Portion out about half of the dough for one large pizza. (You can alternatively take the entire recipe of dough and portion out 4-6 smaller pieces if everyone wants to make their own pie.) I generally don’t use a pizza stone, but you can if you like. I have read that you can preheat a pizza stone and then put your baking sheet right on top of it to get both a crispy crust with less risk of the pizza sticking. I am going to try that next time. What I generally do is take a half sheet pan (with edges), line it with parchment, and sprinkle with corn meal. I then roll out the dough right on that so I don’t have to transfer it. Half of a portion of the dough will fit a half sheet pan almost perfectly (very thin crust). I have a small wooden rolling pin that is perfect for this job and the dough usually cooperates nicely. It will just take a few minutes (maybe 5?) to get it really thin. Preheat your oven to a very hot temperature — I usually do 450 F on convection.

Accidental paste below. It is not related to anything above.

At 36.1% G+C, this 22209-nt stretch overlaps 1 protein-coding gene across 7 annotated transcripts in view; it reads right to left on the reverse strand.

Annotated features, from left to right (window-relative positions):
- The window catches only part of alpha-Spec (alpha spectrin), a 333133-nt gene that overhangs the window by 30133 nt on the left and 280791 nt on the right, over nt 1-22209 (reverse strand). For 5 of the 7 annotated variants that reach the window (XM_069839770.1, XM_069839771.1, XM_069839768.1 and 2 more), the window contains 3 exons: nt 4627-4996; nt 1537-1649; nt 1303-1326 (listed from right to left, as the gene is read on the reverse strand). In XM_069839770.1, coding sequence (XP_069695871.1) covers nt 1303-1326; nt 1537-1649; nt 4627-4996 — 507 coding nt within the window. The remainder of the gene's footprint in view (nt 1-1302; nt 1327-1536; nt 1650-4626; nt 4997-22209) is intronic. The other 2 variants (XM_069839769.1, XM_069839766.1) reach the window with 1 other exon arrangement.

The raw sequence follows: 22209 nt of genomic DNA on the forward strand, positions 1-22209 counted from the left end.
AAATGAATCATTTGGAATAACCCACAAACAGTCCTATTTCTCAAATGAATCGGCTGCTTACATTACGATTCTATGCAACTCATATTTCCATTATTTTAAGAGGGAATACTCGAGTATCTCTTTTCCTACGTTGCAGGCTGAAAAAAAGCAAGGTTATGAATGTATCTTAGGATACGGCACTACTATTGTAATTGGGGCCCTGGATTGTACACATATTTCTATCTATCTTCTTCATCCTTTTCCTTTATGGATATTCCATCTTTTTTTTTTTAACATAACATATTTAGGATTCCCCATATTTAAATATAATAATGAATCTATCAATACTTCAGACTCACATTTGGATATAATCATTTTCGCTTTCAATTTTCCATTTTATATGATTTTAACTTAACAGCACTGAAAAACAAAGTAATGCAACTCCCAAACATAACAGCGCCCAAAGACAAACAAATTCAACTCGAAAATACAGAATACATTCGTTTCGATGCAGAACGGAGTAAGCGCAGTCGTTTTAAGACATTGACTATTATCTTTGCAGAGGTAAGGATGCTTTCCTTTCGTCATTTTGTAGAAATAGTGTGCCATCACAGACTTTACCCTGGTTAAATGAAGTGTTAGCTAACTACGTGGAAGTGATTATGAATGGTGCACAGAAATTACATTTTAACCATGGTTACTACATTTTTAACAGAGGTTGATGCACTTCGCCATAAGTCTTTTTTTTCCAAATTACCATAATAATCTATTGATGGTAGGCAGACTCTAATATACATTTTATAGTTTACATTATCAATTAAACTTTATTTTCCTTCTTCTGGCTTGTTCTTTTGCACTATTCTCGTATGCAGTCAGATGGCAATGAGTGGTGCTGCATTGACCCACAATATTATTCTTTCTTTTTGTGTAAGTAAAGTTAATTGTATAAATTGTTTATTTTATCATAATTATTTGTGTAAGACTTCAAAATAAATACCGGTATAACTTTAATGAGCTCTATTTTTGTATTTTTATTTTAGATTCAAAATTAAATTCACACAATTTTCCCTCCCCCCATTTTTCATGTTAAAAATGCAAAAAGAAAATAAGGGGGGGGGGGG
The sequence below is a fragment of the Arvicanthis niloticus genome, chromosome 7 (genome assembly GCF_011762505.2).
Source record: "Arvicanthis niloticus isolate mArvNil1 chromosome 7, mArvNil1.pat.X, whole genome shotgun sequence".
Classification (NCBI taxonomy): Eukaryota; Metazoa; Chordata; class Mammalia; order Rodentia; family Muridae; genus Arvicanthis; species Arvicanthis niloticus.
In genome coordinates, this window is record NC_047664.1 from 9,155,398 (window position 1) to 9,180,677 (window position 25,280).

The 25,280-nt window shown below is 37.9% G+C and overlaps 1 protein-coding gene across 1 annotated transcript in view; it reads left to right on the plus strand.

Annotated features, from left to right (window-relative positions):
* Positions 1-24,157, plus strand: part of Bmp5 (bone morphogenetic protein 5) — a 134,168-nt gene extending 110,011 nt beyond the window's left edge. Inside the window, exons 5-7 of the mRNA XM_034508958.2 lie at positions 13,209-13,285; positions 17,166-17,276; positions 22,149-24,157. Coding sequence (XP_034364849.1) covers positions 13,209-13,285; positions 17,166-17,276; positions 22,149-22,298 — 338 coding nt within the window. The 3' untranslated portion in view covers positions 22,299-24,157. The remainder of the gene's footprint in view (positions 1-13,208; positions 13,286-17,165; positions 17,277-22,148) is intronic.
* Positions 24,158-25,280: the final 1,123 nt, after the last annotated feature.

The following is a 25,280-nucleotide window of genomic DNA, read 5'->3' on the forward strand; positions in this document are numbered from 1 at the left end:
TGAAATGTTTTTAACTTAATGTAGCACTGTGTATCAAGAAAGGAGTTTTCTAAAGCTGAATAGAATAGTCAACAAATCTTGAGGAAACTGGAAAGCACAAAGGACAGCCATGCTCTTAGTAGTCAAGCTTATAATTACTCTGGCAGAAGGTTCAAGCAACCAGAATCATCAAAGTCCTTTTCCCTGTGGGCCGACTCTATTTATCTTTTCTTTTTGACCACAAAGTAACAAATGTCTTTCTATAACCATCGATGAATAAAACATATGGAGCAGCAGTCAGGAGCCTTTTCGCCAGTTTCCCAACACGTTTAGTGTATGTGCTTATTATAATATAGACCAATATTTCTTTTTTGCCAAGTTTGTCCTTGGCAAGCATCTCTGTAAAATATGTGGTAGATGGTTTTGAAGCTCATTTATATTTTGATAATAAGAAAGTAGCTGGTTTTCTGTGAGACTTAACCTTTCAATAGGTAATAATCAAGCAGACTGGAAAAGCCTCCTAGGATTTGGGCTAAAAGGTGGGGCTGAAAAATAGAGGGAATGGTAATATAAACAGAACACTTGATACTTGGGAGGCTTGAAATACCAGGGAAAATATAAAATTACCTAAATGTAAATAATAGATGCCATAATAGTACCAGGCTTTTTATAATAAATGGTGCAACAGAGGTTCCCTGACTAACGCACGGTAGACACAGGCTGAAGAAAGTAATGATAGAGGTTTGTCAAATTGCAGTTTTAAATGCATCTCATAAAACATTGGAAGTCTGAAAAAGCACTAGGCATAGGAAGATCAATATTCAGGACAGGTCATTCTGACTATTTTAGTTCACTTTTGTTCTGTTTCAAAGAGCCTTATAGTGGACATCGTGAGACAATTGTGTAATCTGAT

Easy Plain Old Cheese Variation
Once crust is rolled out and very thin, spread with several tablespoons of your favorite pasta sauce and sprinkle with shredded mozzarella, parmesan, or other cheeses you might like. We used to do soy cheese when my daughter had dairy allergies and that worked just fine too. Season with Italian herbs and salt and freshly ground pepper. Drizzle with a little olive oil and bake in the lowest portion of your oven for 10 minutes or so until it is very bubbly and the crust is brown and crispy. Sprinkle with chopped fresh basil if your kids will tolerate the green. (mine love it…)